The Auditor's Report also reveals many other areas where the confidentiality of patients has been violated, including access by state agencies and outside contractors to Registry data that the CDPHE cannot directly control. One of the entities that has full access to the Registry is an outside contractor operating the COHELP hotline, which is the state's main BIO-TERRORISM hotline. However, according to the Auditor, 95% of COHELP calls concern the Medical Marijuana Registry. CDHPE has no contract with COHELP and has no direct oversight. Because of this, the Auditor concludes, "The medical marijuana program does not have control of the work performance of COHELP staff."

In addition, the Auditor stated that CDPHE was unable to provide signed confidentiality statements of 30% of the people that they checked in their random sample. A Colorado Open Records Request (CORA) from PCRLP revealed that the CDPHE has confidentiality statements from only a fraction of the people who have had access to the Registry. To get the other missing confidentiality agreements, the CDPHE directed PCRLP to contact the following outside entities and private contractors: Express Employment Professionals (a temp agency that the CDPHE hired to enter Registry applications), Colorado Department of Personnel and Administration, Rocky Mountain Poison and Drug Center, and the Governor's Office of Information Technology (OIT). This is more proof of the Auditor's concerns that the CDPHE does not have direct control over the people and entities that have access to the Registry.

PARALLEL DATABASE AND PARALLEL CONSTRUCTION
In addition to the Auditor's report, the official Agreement between the CDPHE and CBI regarding "Law Enforcement Queries of the Medical Marijuana Registry Information" dated October 2012 (obtained through another CORA request) provides more details on law enforcement access to patient data.

CLICK HERE TO READ CBI/CDPHE DATABASE AGREEMENT

The CBI/CDPHE Agreement on page 3-4 states: "The CCIC transaction log . . . records every inquiry made through CCIC as well as the provided response . . . The log's record of prior transactions is maintained for at least five years and its access is restricted to CCIC support personnel at CBI only."

This means the CBI is keeping all results of its queries to the Registry, including names of patients, in their own "parallel database". Since only the CBI can access this data, no one can determine how the CBI may use or abuse this confidential patient information.

A recent Reuters' story uncovered the common police practice of "Parallel Construction", where law enforcement will use unlawfully-obtained secret tips to begin investigations on people. There are no safeguards in the CBI/CDPHE Agreement preventing law enforcement from using confidential Registry information in their "parallel database" to begin investigations into people, and then use "parallel construction" to cover-up the original source of information.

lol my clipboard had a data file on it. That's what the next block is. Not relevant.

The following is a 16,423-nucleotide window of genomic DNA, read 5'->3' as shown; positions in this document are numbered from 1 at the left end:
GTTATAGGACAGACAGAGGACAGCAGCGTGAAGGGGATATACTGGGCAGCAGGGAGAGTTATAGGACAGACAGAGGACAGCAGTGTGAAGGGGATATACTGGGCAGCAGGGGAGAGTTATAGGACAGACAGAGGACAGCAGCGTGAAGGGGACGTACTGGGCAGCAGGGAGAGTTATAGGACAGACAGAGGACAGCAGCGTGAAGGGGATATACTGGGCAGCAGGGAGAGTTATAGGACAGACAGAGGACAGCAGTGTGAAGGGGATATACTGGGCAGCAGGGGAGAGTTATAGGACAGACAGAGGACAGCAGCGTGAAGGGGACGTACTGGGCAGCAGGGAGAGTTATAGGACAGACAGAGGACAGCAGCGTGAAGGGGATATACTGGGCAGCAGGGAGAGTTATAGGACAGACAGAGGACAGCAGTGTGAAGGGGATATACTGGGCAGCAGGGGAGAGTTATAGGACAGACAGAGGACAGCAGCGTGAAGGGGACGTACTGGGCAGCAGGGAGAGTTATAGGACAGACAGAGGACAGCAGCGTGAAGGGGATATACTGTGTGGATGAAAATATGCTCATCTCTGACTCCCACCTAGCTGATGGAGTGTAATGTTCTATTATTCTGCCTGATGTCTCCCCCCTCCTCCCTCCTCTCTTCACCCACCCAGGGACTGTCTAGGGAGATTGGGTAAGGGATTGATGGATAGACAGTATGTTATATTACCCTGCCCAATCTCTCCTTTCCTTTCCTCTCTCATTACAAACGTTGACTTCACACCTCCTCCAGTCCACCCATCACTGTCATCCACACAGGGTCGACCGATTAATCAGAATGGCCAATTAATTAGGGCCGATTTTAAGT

DISCRIMINATION AGAINST MARIJUANA USERS
All marijuana users, including patients, face discrimination in employment, housing, veteran's benefits, child custody, health insurance, automobile insurance, organ transplants, firearm ownership, occupational licensing and in interactions with law enforcement. The main purpose of the Registry was to allow patients to use medical marijuana in a confidential way. With all the leaks of this private information reported by the Auditor, the Registry can no longer be trusted to protect patient information, and the sanctity of the Registry may never be repaired.

DONATE TO CTI
Help us continue to pursue this issue. This research effort has taken many hours of work, and there is much more work to be done. Please be generous so we may continue our efforts:
http://www.cannabistherapyinstitute.com/donate.html

Supporting Documents

2010: DOR PREDICTS LAW ENFORCEMENT REGISTRY BREACHES
Three years ago this month, Fern Epstein, a consultant with Rebound Solutions who was hired by the Department of Revenue to help design the seed to sale tracking database, gave an overview of the plan to breach the Registry.
http://www.youtube.com/watch?v=wuYn9C_BbjM

 

 

 

Cannabis Therapy Institute
Phone: 877-420-4205
Web: www.cannabistherapyinstitute.com
Email: info@cannabistherapyinstitute.com